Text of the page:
(I just want to say that I'm currently in a very healthy relationship with an amazing man who is sweet, kind, uses lots of consent language, is self aware, and is very trustworthy and treats me with utmost love.)

Currently I am being triggered/ reminded of this time of my life. I am in my limbic system. My heart is always pounding. My stomach is in knots. I don't really know how to get out of it. I keep having flashes of my abuser's cocky smirk, and feeling his hand on my arm. When I close my eyes I can see his face. When I see men with his body type or similar leather jacket, I feel like my internal organs are shaking. I feel like I'm vibrating like a humming bird. How do you get out of these triggers? Do you try to address and hold the anxiety? Do you try to physically move around and shake off the feelings?

Right now I feel like I can't be strong. I'm so sorry you had to go through this, and so many other heartbreaking traumas. I'm sorry to everyone who's had to go through this.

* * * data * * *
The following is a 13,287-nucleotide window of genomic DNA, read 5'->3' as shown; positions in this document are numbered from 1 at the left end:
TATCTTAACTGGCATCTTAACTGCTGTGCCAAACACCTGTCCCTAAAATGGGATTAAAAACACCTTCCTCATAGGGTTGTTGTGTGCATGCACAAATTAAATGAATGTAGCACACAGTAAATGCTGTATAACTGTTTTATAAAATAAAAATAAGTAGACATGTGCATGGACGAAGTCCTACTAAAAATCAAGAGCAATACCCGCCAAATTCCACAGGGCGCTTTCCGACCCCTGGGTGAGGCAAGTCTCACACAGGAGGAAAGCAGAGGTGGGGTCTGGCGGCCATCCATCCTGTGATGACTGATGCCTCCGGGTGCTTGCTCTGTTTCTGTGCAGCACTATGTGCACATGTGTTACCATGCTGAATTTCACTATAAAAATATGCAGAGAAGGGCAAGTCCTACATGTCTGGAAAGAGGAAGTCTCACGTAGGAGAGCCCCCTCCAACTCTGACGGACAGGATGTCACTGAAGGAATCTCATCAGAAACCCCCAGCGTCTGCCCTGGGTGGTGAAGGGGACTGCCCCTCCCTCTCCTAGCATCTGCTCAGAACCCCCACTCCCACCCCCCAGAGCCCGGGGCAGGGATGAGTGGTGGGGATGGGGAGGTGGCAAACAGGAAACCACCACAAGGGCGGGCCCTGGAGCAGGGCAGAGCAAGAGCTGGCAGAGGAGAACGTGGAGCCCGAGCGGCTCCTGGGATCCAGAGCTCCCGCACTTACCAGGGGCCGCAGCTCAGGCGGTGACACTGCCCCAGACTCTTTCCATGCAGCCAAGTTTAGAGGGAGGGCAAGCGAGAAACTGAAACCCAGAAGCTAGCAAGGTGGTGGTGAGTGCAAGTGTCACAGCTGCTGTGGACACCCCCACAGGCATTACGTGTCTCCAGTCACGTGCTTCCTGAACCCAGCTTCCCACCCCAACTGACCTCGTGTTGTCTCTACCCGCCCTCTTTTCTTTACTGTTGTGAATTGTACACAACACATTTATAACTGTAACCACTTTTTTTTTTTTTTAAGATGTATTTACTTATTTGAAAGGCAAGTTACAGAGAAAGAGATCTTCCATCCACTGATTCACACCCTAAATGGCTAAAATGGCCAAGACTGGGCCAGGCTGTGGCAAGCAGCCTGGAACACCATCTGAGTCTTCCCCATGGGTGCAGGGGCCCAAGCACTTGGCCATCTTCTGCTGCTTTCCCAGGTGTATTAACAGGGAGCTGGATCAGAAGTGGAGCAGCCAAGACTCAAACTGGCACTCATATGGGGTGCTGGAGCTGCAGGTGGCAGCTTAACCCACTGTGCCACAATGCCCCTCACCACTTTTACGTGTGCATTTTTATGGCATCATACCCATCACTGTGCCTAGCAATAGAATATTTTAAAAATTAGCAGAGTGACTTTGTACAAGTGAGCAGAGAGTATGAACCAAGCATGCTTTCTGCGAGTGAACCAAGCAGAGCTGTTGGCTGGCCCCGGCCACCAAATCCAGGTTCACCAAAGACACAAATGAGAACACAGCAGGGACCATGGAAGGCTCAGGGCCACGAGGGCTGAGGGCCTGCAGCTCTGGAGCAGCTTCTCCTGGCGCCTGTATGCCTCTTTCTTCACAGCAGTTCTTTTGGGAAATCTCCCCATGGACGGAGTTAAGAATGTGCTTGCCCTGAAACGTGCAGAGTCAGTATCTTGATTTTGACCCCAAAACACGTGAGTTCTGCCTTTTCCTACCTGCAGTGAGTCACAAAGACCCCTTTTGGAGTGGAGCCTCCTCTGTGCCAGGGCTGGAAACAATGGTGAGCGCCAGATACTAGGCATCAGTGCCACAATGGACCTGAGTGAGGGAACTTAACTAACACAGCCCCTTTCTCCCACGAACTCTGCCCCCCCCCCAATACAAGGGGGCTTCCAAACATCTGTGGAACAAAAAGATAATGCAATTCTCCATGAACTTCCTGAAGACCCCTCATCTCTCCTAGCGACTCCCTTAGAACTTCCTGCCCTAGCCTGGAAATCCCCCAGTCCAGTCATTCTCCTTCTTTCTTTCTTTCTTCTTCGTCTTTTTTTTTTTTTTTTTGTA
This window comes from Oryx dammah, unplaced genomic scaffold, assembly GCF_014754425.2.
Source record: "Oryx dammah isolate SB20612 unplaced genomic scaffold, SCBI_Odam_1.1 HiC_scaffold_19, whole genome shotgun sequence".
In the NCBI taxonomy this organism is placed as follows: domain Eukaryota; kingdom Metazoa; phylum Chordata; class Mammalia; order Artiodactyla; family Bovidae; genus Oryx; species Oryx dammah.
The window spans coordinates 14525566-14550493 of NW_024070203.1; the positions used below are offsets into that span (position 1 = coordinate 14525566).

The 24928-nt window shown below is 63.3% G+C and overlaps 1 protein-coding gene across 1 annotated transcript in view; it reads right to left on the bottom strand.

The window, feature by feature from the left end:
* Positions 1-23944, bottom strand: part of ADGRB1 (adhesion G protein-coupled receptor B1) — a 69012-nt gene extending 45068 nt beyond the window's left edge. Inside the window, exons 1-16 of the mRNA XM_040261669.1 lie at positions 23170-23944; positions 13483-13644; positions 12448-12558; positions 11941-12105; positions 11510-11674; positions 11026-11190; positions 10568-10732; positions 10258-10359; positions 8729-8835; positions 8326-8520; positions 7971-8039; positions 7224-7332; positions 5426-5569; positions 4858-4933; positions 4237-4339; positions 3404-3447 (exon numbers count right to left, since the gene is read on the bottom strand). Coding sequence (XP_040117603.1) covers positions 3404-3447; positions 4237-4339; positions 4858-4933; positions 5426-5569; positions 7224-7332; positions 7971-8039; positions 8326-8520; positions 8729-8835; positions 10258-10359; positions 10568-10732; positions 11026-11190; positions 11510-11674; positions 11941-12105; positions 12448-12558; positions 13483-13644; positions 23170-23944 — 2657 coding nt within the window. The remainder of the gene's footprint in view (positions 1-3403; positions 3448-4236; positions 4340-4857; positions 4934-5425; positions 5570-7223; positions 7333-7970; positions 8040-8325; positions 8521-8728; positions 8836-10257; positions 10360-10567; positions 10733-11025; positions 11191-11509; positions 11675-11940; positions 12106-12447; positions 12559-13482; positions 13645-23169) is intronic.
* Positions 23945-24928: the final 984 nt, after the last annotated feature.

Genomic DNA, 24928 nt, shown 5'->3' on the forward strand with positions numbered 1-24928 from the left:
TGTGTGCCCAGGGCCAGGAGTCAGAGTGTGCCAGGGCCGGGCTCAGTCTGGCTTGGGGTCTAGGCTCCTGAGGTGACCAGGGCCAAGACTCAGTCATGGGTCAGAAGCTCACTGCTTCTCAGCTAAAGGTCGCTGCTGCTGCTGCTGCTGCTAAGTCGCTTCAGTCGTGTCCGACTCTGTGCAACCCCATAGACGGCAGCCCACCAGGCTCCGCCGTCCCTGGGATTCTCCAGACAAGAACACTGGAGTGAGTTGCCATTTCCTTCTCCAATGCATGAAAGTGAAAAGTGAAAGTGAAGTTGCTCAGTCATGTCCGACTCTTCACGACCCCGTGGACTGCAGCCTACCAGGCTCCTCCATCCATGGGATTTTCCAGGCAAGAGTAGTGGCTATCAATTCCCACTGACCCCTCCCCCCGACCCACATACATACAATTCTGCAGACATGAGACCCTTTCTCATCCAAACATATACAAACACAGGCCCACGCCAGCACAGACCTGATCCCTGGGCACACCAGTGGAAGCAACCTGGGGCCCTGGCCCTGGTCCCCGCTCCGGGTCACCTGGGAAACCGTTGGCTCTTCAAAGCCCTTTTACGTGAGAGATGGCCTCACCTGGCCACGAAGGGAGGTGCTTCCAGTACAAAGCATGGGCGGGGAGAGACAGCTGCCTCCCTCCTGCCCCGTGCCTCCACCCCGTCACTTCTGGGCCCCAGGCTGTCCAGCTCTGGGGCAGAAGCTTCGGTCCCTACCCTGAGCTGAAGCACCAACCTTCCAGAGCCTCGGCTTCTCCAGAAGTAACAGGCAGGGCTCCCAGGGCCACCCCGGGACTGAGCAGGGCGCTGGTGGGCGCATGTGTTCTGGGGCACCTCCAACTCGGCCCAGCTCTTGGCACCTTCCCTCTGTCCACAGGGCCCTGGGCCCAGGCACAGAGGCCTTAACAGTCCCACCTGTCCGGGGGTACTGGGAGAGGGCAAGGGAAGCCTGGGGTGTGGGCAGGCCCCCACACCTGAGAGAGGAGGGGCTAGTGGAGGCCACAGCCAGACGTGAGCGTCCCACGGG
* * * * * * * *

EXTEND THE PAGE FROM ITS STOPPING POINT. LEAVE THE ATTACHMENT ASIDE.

Friday, March 10, 2017

Dear Buffy happy Buffy Birthday

Dear Buffy,

Hey Buffy buddy! Happy 20 year anniversary!!!!!! Thank you for everything you've done for me, and for women everywhere!

Here are some things that you (Buffy) have done that have helped me in my life:

1. Taught me that loving others and being full of love and compassion is the greatest strength
2. Taught me that we need friends and family and reaching out to others
3. But also, that it's okay to take alone time
4. Exemplified altruism
5. Gave me the strength to finally wear leopard print
6. Allowed me to make fun of myself, other people, and laugh even when I'm sad (which is often. As Cordelia would say, I'm kinda a "little cry-buffy.")
7. Taught everyone that fighting for what you believe in is the only option, and you always have to try.
8. Reminded us that those with privilege need to stand up for those with less
9. Got me really into witch stuff and werewolf stuff